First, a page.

Related to this are two key questions of more than academic interest: how people hold their digital dollars and where the record of that transaction winds up when completed.
“Cash can be held directly by the public and used to conduct transactions without the need for a financial institution to process the payment on their behalf,” the paper states.
Think of all the ways people use cash and you can see that this can almost become an emotional consideration. David Birch, in his book The Currency Cold War, wrote that “if there is to be a digital fiat, then it will have a cultural context. As The Economist has noted, people might well be ‘uncomfortable with accounts that give governments detailed information about transactions, particularly if they hasten the declilne of good old anonymous cash’.”
“Anonymity is a feature of physical cash that payment cards and instant credit transfers do not have, and some observers see it as a freedom that is being taken away.”
— David Birch, The Currency Cold War
Read More about banking and cryptocurrency on The Financial Brand:
- When Will the U.S. Have Its Own ‘Central Bank Digital Currency’ (CBDC)?
- Banks and Credit Unions Wade Into Crypto Banking (And Why)
- Are Cryptocurrencies Coming to Everybody’s Checking Accounts?
A Taste of the Tech that Would Make U.S. CBDC Fly
One of the surprises in the paper was the conclusion that blockchain technology, so much a part of other digital currency types such as cryptocurrencies and stablecoins, may not have to be the foundation for a U.S. CBDC.
“We found that using a blockchain-based system in its entirety was not a good match for our requirements,” the paper states. This hinged partly on the team’s conception of a CBDC as something that would be administered by the Fed as central bank, as opposed to blockchain’s ability to function with decentralized authority. Variations on the theme could in time incorporate blockchain approaches.
The sheer detail of making a currency work when the dollars going through it are real money, not payment instructions, is stunning, as portrayed in the paper. A few details illustrate this:
- Minting: One of the Fed’s key roles in managing the nation’s money supply. “In practice, CBDC will need to be minted or removed from circulation depending on the flow of money into and out of the system.”
- Avoiding double spending. When money changes hands, there’s a point where mine becomes yours, or vice-versa. A viable CBDC has to digitally destroy the dollars in my account and create them in yours. A similar concern would be avoiding “replays” — a recipient attempting to grab a balance twice.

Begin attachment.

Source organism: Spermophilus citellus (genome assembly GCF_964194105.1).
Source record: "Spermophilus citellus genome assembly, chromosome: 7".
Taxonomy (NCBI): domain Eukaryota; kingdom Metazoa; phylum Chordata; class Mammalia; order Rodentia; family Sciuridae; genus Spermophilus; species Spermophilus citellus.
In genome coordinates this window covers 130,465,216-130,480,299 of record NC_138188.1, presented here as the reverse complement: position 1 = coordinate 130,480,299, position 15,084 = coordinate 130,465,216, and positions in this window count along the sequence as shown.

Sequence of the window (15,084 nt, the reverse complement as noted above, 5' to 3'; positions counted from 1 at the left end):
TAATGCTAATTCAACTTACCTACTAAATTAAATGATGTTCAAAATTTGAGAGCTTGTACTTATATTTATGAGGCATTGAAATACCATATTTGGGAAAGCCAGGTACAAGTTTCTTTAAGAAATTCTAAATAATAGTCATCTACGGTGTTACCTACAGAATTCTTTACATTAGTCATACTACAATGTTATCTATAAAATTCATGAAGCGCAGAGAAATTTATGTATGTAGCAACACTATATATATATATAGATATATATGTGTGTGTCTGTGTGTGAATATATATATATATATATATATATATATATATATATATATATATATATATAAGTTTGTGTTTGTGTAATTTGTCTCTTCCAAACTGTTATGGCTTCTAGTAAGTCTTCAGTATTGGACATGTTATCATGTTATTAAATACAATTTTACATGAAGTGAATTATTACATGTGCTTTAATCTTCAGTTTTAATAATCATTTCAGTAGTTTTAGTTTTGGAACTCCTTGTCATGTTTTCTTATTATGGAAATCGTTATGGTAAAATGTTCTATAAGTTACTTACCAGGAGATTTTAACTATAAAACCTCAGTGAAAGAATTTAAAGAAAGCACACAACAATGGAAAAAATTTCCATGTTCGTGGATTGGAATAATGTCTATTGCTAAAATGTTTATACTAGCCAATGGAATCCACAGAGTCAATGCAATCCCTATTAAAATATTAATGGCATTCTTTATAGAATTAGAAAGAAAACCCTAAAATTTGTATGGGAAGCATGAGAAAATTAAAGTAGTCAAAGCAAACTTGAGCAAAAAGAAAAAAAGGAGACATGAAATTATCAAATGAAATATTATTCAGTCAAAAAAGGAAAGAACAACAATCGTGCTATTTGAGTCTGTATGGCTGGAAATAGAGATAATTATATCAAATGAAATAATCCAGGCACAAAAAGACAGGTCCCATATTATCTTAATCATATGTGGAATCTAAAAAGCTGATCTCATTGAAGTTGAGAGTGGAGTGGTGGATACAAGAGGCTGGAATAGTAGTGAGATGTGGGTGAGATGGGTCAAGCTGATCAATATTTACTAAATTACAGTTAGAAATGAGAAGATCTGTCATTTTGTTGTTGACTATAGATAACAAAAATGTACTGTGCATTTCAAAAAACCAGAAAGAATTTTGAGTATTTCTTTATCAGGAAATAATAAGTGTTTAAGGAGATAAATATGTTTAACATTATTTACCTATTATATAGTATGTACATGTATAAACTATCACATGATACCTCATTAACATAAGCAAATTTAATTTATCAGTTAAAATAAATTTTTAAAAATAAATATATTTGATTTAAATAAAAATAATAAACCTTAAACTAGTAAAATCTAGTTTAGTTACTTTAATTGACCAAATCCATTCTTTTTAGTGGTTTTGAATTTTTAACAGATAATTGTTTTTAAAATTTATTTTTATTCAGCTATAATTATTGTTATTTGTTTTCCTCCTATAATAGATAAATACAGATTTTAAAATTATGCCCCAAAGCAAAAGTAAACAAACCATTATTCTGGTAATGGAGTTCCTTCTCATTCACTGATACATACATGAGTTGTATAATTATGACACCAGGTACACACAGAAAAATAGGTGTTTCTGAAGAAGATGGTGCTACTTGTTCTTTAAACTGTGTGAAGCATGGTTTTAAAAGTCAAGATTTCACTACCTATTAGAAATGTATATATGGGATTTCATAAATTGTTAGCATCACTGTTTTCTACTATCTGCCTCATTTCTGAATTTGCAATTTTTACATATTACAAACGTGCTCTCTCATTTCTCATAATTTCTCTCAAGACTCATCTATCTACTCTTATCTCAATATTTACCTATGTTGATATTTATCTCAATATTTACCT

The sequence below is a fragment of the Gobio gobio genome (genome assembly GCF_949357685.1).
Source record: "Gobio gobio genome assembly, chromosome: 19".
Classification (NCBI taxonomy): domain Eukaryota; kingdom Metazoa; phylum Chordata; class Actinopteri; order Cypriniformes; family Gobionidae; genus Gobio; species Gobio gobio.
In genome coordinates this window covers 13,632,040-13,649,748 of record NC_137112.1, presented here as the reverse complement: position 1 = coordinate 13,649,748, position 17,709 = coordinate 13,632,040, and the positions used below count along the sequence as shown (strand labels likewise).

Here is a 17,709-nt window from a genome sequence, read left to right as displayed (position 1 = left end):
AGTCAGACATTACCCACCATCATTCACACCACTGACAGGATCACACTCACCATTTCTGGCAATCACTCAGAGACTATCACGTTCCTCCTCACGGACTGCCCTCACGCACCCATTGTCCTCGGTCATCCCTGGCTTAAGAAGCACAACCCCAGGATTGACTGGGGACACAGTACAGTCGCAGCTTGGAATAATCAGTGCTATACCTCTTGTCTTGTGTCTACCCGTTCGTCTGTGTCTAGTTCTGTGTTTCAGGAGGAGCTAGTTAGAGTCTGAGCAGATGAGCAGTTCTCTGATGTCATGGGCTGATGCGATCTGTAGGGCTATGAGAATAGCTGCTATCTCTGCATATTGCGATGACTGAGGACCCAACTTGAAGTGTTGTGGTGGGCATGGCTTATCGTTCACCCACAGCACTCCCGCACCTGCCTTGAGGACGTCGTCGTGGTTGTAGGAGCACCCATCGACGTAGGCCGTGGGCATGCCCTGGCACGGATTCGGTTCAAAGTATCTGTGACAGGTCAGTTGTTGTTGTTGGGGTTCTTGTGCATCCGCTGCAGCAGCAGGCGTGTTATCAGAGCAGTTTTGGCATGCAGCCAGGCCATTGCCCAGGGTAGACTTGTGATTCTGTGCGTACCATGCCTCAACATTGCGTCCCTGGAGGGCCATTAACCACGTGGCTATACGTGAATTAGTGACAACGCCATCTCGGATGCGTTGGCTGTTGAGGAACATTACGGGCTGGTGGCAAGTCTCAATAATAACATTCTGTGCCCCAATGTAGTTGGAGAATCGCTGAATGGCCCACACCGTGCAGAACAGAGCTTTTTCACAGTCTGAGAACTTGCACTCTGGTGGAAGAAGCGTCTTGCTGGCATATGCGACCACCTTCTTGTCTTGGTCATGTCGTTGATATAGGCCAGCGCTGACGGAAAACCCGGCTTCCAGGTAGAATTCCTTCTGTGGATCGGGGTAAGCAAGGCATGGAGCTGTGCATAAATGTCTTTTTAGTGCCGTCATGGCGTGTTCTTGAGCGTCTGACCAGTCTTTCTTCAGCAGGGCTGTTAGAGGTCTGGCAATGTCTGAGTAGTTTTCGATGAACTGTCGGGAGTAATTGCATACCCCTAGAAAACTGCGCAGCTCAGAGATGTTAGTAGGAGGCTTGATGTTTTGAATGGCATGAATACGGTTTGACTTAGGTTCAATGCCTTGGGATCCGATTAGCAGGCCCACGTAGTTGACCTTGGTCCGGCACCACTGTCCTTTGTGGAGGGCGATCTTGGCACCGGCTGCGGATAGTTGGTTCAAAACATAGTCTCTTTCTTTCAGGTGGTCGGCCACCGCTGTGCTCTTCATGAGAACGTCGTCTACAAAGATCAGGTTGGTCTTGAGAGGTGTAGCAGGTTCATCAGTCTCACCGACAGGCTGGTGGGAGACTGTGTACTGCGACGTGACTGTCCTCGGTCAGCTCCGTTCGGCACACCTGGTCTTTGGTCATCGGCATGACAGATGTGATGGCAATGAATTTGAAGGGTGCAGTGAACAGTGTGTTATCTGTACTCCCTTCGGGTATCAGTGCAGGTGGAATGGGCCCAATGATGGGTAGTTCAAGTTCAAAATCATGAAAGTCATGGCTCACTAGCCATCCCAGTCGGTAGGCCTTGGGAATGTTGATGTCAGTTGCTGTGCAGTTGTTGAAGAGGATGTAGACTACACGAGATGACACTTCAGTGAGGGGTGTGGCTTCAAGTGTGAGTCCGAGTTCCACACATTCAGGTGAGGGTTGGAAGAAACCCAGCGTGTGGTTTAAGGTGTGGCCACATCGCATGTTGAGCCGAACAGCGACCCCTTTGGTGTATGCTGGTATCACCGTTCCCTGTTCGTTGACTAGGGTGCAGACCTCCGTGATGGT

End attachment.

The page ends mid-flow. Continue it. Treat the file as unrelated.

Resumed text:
- A CBDC has to work all the time. Systems have to be able to deal with and counteract attempted hacks and denial of service attacks. The thought of the nation’s money being held captive by ransomware begins to sound like a James Bond plot.
- Recordkeeping and how far it goes. Project Hamilton’s prototype did not include the retention of data about the ownership and use the dollars it would handle. Just how much data in a real system would be retained and who could access it, are all matters for policy discussions. The paper noted that privacy will be a major issue to be weighed.
These factors all involve basic functionality of a CBDC. Proponents of a U.S. digital currency envision more than just digital dollars, but “smarter money” that could carry programming with it.
Lurking behind all the technology of CBDC remains the key question of the role for the traditional banking system. Generally CBDCs are conceived as backed 100% by reserves, which doesn’t permit the volume of lending activity permitted by the fractional reserves policy of traditional banking. A point made in Richard Turrin’s Cashless: China’s Digital Currency Revolution is that CBDC designers and policy makers have to avoid creating a currency that winds up disintermediating banks.
On the other hand, the CBDC paper from the Bank for International Settlements makes the point that ideally a CBDC could be integrated into private financial firms’ payment services, allowing innovations in payments to continue as a “money” evolves.
Read More: How Banks Will Mint Their Own Stablecoins